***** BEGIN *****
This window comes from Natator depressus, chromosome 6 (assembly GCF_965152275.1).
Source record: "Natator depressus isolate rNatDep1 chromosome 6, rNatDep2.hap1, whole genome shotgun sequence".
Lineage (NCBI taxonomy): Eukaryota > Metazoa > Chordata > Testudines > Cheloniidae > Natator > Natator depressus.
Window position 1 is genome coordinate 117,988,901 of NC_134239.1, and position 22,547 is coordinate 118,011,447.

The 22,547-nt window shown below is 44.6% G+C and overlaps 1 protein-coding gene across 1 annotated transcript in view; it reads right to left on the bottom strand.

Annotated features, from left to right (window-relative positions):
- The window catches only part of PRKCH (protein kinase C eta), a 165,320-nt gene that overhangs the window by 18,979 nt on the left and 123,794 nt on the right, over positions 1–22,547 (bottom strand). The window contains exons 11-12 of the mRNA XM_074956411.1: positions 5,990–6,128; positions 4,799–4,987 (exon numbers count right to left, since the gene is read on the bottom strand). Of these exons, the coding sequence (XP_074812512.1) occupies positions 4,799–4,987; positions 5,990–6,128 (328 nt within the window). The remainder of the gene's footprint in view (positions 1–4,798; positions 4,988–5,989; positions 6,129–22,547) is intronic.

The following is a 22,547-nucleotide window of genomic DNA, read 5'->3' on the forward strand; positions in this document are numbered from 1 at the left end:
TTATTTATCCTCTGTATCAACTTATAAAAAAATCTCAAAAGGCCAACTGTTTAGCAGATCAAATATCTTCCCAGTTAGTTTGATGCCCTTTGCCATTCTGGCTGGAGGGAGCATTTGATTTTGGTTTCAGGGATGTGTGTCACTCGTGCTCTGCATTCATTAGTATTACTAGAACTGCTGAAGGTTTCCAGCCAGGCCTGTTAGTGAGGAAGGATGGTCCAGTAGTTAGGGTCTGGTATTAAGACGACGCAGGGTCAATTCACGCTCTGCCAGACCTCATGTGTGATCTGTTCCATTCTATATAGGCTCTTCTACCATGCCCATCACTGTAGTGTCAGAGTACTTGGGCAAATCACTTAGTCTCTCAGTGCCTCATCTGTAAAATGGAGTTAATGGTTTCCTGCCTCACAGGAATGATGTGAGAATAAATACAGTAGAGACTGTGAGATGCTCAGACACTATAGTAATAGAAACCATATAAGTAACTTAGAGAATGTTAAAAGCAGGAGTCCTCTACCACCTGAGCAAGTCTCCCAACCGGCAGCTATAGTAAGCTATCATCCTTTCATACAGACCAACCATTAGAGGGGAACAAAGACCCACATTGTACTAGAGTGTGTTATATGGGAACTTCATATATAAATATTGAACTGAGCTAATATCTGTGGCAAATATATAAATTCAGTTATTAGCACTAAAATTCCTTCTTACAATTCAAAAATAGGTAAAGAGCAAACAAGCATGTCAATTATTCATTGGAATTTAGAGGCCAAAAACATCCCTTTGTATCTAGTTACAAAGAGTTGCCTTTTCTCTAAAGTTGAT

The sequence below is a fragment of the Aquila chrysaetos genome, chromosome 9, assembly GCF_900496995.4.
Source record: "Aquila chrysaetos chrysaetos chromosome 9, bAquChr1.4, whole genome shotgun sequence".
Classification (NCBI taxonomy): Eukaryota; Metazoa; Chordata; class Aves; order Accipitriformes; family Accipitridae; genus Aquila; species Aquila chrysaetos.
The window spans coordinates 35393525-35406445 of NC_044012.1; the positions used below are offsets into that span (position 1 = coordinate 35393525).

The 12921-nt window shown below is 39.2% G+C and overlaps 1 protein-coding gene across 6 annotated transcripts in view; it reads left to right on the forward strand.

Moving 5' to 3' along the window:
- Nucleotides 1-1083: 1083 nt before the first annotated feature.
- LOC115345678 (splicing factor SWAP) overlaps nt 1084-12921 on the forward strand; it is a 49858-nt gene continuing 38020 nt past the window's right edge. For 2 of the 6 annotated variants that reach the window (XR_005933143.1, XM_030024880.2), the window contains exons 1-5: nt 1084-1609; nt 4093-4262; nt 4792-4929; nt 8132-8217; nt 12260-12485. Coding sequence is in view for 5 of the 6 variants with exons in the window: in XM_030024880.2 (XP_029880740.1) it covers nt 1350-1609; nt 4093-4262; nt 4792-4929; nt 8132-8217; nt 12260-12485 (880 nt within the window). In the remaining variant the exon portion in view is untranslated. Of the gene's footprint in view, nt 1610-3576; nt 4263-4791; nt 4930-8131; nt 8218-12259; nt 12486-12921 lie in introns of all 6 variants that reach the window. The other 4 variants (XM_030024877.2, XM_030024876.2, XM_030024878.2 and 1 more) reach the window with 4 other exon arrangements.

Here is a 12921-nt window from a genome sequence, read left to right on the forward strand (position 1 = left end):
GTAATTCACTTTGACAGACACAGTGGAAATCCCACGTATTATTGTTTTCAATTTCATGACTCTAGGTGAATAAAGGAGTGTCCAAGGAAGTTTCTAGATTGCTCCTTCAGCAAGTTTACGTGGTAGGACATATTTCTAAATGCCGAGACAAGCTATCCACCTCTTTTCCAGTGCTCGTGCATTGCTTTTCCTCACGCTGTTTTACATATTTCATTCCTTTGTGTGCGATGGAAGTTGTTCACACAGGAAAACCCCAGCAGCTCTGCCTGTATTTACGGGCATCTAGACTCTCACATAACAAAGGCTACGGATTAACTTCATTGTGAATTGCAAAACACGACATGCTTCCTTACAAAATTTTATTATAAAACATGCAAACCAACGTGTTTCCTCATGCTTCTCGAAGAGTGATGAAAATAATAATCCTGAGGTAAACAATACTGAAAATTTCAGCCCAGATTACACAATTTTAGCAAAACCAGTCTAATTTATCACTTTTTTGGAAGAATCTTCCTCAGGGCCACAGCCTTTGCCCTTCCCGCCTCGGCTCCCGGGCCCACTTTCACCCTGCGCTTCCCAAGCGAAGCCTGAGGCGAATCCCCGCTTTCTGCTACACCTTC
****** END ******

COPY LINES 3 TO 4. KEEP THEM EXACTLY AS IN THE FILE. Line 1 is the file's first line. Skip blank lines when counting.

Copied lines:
Lineage (NCBI taxonomy): Eukaryota > Metazoa > Chordata > Testudines > Cheloniidae > Natator > Natator depressus.
Window position 1 is genome coordinate 117,988,901 of NC_134239.1, and position 22,547 is coordinate 118,011,447.